Defense – Obstacles Part IV: More On Roads And Bridges

In the last entry we covered what man-improved obstacles were and some ways we could cut (severe) trails.  In this entry we’re going to examine another (and probably easier) way to block trails and bridges.   I’m also going to present some considerations you need to take into account when making the decision to place such obstacles.

The next type of obstacle I’m going to cover is an Abatis.  For our purpose an Abatis is an obstacle  that is formed by a group of trees cut down to interlock blocking a road, trail, or approach path for a vehicle.  As always this kind of obstacle won’t really slow down a threat on foot however it is pretty good at slowing down and temporarily halting vehicles.  Let’s take a look at a diagram that I’ve annotated from an Army manual:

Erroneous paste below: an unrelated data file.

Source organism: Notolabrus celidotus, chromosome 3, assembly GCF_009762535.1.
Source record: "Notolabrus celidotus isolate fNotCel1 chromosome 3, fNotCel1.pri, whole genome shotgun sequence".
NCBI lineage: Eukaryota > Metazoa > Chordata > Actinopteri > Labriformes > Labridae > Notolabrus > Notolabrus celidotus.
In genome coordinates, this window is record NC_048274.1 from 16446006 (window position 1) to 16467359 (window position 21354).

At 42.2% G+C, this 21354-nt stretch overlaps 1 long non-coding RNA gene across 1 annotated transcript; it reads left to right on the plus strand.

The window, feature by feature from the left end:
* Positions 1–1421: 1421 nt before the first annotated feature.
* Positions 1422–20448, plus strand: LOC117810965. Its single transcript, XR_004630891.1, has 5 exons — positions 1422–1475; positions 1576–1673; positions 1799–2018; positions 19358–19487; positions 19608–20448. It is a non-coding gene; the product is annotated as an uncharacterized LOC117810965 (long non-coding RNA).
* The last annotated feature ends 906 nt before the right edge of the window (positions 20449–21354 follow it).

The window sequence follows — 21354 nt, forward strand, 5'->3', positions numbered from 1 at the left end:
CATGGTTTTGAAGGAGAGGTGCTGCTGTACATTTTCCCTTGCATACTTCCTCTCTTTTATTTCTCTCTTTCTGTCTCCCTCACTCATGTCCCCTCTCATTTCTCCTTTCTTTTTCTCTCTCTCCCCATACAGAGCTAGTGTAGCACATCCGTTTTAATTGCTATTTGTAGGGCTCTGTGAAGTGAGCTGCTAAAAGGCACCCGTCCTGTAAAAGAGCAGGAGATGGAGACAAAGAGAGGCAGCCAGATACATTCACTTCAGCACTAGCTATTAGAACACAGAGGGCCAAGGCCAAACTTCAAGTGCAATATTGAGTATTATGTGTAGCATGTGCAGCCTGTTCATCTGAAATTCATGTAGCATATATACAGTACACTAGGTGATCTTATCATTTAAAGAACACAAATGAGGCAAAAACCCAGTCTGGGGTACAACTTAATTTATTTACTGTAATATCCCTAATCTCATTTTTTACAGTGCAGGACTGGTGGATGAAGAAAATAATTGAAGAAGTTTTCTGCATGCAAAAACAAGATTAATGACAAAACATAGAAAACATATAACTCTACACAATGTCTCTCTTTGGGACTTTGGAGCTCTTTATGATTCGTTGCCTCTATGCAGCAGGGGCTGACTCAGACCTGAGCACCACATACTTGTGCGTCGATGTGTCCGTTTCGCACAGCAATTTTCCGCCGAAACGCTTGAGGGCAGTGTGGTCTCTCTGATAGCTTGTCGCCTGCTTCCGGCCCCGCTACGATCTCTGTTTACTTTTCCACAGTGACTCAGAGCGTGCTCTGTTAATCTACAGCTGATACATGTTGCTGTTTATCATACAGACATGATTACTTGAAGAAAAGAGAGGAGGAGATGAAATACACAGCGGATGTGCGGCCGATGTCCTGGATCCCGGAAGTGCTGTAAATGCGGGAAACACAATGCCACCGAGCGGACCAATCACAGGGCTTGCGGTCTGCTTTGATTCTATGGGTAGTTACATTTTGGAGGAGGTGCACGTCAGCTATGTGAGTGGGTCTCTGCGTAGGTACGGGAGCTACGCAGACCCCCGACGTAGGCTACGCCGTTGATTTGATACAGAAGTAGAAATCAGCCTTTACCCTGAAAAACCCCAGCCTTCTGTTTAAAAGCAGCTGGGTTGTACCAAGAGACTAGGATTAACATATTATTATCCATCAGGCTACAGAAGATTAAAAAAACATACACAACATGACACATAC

As always the red arrow marked THREAT is the threat’s direction of travel down that road.  This kind of obstacle is created with the tip (treetops) facing the direction the threat is coming from.  The trees have been cut down in the order listed by the boxed numbers to make an interlocking obstacle that when pushed on by a vehicle tends to pile and tighten versus just being swept aside. Also notice the trees are cut down while being left attached to their stumps.  This further compounds the difficulty in clearing this kind of obstacle because trees still connected to their stumps aren’t easily moved.  In the picture it appears that the foliage has been cleared – that’s pretty much just for clarity.  Leave those branches and debris in place as they’ll help frustrate someone trying to clear the obstacle.  This kind of obstacle is a pain to deal with – it’s going to either take heavy equipment (like a dozer)  or guys with chainsaws and trucks to clear.  And it’s not going to be a fast operation unless the threat has considerable resources.  It’s also probably going to be noisy – possibly giving you some warning (but don’t count on that).  If it were me and I had elements on the approach for an assault on the homestead at this point rather than fight through the obstacle I’d dismount.  So the obstacle would have accomplished a basic goal of disrupting my mounted movement and reducing my speed in the assault.  Here’s a top down view of an Abatis cut along a straight trail: